Drug candidates for treatment identified
Lysosomes have been identified as a key pharmacological target in this study that sheds light on the disease-causing mechanism in SPG15.
Lysosome depletion and impairment together with other cellular impairments were identified in patient-derived cells and also in SPG15-bred fruit flies that also showed mobility impairment.
The six most effective compounds tested on the fruit flies improved lysosome numbers and function, whilst the seventh compound also improved impaired mobility in the flies.
These compounds could be considered as potential therapeutic drugs for SPG15 HSP.
SPG15 is a hereditary spastic paraplegia (HSP) subtype caused by mutations in Spastizin, a protein encoded by the ZFYVE26 gene. Spastizin is involved in autophagosome maturation and autophagic lysosome reformation (ALR). SPG15-related mutations lead to ALR defects with lysosome enlargement, free lysosomes depletion and autophagosome accumulation. Symptomatic and rehabilitative treatments are the only therapy currently available for patients.
Here, we targeted autophagy and lysosomes in SPG15 patient-derived cells by using a library of autophagy-modulating compounds. We identified a rose of compounds, affecting intracellular calcium levels, the calcium-calpain pathway, or lysosomal functions, that reduced autophagosome accumulation.
The six most effective compounds were tested in vivo in a new SPG15 loss of function Drosophila model that mimicked the reported SPG15 phenotype, with autophagosome accumulation, enlarged lysosomes, reduced free lysosomes, ALR defects and locomotor deficit. These compounds, namely verapamil, Bay K8644, 2′,5′-dideoxyadenosine, trehalose, Small Molecule Enhancer of Rapamycin 28 (SMER28) and trifluoperazine, improved lysosome biogenesis and function in vivo, demonstrating that lysosomes are a key pharmacological target to rescue SPG15 phenotype. Among the others, the small molecule enhancer of autophagy SMER28 was the most effective, rescuing both ALR defects and locomotor deficit, and could be considered as a potential therapeutic compound for this HSP subtype.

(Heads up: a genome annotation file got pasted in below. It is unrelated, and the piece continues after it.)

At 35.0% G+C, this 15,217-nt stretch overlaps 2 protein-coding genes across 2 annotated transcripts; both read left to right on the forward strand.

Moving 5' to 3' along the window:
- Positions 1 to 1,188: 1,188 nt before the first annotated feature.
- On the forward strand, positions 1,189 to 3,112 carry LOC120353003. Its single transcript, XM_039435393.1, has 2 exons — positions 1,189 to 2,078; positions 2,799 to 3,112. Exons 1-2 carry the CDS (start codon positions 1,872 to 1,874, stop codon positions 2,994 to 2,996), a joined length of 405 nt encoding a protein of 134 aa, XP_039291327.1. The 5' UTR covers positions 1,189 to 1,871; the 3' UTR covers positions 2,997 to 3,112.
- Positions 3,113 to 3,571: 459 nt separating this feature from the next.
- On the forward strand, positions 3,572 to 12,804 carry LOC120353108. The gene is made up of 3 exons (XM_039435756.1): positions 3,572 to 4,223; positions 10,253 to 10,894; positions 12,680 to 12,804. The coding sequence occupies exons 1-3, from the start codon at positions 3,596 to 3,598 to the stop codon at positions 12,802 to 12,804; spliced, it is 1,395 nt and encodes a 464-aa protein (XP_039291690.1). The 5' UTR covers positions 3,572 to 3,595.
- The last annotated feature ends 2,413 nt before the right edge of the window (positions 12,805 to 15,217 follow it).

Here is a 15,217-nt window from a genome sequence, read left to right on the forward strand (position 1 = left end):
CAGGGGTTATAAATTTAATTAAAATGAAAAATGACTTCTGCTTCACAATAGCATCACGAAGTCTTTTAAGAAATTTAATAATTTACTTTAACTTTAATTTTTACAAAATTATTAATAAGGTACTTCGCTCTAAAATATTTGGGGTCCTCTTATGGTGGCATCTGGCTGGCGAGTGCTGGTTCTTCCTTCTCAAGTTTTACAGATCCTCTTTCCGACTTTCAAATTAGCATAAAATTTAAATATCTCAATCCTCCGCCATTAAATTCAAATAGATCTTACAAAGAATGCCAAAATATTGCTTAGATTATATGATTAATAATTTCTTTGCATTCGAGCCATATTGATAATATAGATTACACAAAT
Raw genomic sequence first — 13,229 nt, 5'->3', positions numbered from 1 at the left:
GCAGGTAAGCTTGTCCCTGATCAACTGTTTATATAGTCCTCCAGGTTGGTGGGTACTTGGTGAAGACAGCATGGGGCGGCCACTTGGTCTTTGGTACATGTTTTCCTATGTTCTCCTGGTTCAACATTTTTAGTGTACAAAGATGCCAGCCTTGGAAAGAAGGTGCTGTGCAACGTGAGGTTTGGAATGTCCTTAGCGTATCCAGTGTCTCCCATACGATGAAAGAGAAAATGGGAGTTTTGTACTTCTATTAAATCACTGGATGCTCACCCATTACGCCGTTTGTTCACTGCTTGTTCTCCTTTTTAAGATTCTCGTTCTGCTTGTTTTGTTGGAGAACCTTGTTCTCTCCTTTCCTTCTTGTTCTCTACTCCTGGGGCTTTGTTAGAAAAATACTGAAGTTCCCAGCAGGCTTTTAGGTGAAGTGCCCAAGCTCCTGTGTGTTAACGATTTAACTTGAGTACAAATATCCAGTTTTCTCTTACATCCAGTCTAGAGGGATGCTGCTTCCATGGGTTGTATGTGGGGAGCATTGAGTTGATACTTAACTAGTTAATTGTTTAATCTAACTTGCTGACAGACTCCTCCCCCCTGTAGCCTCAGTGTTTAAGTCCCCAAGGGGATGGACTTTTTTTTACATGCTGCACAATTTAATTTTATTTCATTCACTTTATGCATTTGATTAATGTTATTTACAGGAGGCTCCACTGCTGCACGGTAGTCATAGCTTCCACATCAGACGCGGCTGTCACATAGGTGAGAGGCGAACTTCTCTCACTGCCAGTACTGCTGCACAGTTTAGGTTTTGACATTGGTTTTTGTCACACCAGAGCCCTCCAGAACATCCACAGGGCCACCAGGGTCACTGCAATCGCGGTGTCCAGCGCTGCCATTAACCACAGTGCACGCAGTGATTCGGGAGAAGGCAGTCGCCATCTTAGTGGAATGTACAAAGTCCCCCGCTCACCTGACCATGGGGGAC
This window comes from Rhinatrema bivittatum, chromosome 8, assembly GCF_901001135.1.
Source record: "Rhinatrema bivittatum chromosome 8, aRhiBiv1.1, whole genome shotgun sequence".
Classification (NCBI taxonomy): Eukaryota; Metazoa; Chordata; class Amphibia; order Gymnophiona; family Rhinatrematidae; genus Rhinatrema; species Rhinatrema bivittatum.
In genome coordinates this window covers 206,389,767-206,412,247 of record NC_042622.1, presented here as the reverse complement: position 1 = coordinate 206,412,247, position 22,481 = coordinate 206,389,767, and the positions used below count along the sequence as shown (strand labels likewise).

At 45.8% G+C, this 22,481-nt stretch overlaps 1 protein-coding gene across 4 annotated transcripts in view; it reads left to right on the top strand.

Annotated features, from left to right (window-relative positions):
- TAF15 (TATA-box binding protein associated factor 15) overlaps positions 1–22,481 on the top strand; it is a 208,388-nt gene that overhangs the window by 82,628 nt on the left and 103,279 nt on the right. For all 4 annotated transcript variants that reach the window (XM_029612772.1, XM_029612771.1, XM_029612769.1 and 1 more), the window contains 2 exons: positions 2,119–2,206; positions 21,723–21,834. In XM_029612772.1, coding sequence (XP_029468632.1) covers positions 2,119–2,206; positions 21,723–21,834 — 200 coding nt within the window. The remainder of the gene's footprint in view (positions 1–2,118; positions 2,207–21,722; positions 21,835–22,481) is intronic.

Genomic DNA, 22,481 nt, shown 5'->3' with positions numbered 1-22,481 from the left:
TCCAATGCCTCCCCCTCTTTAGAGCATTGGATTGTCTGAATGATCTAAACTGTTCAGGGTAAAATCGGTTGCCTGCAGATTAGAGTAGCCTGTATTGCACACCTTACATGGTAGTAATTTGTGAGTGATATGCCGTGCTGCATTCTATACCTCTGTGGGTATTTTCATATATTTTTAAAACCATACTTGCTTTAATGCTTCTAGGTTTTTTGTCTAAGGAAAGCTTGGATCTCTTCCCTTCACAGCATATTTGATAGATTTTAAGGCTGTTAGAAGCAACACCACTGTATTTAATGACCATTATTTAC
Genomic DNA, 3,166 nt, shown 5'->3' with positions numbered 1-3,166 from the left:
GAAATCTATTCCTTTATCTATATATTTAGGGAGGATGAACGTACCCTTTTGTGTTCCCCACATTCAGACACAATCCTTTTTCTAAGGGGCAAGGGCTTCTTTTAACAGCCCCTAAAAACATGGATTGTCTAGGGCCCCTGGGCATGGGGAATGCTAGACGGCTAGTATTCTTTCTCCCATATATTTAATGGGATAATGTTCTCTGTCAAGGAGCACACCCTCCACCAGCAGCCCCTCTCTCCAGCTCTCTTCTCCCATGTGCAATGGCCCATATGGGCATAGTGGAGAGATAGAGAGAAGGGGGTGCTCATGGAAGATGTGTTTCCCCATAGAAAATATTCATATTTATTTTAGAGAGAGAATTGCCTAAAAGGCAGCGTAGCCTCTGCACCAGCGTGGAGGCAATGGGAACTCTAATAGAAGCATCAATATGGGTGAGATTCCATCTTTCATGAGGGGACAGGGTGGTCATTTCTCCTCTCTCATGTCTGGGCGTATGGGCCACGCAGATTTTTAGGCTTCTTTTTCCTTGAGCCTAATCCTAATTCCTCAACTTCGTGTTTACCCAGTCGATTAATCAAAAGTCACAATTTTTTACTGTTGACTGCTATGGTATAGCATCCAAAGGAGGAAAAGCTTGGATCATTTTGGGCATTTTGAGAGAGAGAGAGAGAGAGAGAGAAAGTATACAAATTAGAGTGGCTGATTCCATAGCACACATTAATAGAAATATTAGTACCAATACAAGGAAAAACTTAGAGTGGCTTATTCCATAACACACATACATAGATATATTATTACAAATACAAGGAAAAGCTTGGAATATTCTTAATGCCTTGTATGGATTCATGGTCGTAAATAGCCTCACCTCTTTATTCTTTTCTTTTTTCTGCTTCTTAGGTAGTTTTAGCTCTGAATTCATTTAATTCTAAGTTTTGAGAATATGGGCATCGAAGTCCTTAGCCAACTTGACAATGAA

SOURCE: Brain. 2022 Aug 27;awac308. doi: 10.1093/brain/awac308. Online ahead of print. PMID: 36029068 © The Author(s) 2022. Published by Oxford University Press on behalf of the Guarantors of Brain.
Rescue of lysosomal function as therapeutic strategy for SPG15 hereditary spastic paraplegia
Chiara Vantaggiato 1 , Genny Orso 2 , Giulia Guarato 2 , Francesca Brivio 1 , Barbara Napoli 2 , Elena Panzeri 1 , Simona Masotti 1 , Filippo Maria Santorelli 3 , Maria Lamprou 4 , Sentiljana Gumeni 4 , Emilio Clementi 5 , Maria Teresa Bassi 1
1. Scientific Institute IRCCS E. Medea, Laboratory of Molecular Biology, 23842 Bosisio Parini, Lecco, Italy.
2. Department of Pharmaceutical and Pharmacological Sciences, University of Padova, Largo E. Meneghetti 2, Padova, Italy.
3. IRCCS Stella Maris Foundation, Calambrone, Pisa, 56128, Italy.
4. Department of Cell Biology and Biophysics, Faculty of Biology, National and Kapodistrian University of Athens, Athens, Greece.
5. Unit of Clinical Pharmacology, Department of Biomedical and Clinical Sciences L. Sacco, “Luigi Sacco” University Hospital, Università di Milano, Milan, Italy.